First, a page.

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Last week, Pepsi released — and promptly scrapped — a commercial that simultaneously glamorized and trivialized protest movements and popular uprisings. The spot stars model Kendall Jenner as a model (so plausible!) who notices a passing demonstration and is moved to join it after a handsome protester makes eyes at her. She makes her way among the masses of supposedly pissed off yet smiling protesters, who brandish offensively inoffensive signs, grabs a can of Pepsi, and hands it to a police officer who takes a sip and smiles (presumably due to the relief of dealing with a such docile group of protesters). The demonstrators rejoice.
The ad was met with immediate ridicule and outrage, prompting remixes and responses — including by Martin Luther King Jr.’s daughter, Bernice King — that underline the vast differences between Pepsi’s depoliticized demonstration imagery and real protests as well as acts of state violence, from UC Davis’s Pepper Spray Cop and the Kent State shootings to Tiananmen Square’s “Tank Man.” Some have speculated that the ad was an elaborate troll, and that these types of reactions are exactly what Pepsi was hoping to provoke. Still, it’s hard to imagine how the company will benefit from its ad being likened to Dorothea Lange’s iconic image of destitute poverty during the Great Depression, “Migrant Mother” (1936).
— marisa kabas (@MarisaKabas) April 5, 2017
Kendall Jenner using a Pepsi to stop those tanks. So brave.
— Grumpy Granddad
(@Granddad_Sr) April 4, 2017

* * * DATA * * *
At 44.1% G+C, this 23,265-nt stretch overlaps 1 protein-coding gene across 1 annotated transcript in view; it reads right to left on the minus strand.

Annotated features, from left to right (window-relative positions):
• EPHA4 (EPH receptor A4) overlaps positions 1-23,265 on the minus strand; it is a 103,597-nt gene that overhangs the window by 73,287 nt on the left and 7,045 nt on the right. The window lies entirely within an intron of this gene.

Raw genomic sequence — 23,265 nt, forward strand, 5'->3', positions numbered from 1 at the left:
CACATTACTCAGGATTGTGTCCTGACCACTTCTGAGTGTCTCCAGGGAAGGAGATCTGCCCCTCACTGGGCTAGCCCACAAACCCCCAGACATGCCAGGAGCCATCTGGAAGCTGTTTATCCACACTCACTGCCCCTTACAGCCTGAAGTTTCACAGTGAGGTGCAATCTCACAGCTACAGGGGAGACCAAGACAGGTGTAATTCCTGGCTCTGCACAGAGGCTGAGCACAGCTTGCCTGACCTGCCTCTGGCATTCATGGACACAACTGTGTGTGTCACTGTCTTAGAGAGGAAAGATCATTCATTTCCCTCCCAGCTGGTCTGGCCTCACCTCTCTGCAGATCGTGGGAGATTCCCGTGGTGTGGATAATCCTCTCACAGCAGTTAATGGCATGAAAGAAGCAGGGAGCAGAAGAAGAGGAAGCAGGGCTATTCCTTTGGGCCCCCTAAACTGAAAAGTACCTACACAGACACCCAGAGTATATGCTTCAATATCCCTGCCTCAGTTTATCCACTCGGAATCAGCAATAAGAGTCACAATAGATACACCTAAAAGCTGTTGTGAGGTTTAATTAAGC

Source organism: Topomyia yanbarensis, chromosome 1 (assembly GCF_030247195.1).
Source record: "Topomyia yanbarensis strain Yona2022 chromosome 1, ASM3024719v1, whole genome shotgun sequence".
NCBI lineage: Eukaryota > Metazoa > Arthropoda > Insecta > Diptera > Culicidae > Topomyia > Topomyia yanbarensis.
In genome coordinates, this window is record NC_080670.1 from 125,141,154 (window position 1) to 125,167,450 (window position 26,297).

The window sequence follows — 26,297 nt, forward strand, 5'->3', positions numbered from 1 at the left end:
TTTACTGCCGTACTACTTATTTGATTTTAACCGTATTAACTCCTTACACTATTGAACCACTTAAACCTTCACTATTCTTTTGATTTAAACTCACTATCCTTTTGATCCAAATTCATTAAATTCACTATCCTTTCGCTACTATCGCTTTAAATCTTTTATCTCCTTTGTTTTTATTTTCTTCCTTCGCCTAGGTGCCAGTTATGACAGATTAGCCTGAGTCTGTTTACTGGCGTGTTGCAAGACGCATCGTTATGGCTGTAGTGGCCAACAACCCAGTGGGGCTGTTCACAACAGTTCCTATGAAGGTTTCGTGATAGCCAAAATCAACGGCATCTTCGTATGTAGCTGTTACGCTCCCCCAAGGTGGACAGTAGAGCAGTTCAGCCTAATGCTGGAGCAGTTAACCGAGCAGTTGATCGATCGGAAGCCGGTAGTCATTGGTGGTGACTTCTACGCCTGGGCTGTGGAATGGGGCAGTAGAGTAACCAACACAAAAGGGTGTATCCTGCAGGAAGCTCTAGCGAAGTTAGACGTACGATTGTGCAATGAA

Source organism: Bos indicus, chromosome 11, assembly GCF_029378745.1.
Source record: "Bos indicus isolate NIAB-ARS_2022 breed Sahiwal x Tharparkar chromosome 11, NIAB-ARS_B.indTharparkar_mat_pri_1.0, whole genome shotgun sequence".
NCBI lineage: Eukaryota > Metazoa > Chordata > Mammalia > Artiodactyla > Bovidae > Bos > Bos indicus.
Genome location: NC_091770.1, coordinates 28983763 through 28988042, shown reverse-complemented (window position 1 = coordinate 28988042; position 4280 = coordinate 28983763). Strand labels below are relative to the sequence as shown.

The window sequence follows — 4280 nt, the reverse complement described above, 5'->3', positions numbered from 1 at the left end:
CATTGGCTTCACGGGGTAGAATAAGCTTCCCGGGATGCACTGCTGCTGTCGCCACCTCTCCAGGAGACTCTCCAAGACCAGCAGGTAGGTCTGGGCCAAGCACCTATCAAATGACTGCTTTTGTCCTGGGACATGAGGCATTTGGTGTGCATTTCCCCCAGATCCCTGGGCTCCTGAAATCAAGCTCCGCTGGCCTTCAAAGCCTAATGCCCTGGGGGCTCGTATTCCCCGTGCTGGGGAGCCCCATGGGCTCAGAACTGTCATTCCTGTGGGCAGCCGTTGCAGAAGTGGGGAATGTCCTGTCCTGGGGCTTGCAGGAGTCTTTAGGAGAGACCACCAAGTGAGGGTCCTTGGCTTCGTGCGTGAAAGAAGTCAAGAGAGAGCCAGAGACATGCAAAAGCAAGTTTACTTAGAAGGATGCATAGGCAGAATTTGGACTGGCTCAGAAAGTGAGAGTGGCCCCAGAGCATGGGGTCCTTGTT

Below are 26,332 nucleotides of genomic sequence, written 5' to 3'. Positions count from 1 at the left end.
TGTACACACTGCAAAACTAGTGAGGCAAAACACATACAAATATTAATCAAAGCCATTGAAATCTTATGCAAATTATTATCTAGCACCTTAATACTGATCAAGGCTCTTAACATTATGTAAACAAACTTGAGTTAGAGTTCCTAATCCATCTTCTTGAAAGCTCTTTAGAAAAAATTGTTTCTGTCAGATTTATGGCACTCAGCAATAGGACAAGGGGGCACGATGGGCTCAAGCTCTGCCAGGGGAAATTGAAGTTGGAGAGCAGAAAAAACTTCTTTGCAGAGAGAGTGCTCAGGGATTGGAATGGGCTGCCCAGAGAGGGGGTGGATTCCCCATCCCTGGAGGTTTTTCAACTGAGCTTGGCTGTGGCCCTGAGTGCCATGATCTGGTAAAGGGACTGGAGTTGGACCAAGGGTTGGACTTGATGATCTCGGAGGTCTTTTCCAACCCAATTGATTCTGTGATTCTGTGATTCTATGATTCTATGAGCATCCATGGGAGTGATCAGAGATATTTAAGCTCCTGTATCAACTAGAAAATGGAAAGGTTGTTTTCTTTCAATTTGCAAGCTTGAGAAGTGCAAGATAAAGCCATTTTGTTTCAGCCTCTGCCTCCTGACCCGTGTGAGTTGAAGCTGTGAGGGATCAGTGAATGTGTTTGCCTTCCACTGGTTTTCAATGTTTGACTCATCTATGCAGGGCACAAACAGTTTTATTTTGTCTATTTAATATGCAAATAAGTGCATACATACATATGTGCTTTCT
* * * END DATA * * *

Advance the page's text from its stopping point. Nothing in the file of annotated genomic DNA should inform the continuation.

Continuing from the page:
— 5 Star Antifa General (@FanSince09) April 4, 2017
— Gore Vidal Sassoon (@JimmyJazz1968) April 4, 2017
The new generation of artists and curators is eager to explore alternative organizations and to tackle current social inequalities and issues.
Her female nudes were extraordinary for the time because she portrayed female sexual desire. Her subjects defied conventional ideals of femininity.
No Vacancy, curated by Jody Graf, will be on view from October 26 through November 8 at the school’s Kellen Gallery in New York City.
Francis made over 10,000 artworks, starred in more than 100 solo exhibitions, and, in the late 1950s to mid-1960s, commanded the highest prices of any living painter.
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Over a century after Wright designed a workplace that borrowed features from the home, designers are at it again, but who does a homey office really serve?
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This week, the National Gallery of Art finally acquired a major work by Faith Ringgold, the director of The Velvet Underground talks film, North America’s Hindu Nationalist problem, canceling legacy admissions, and more.
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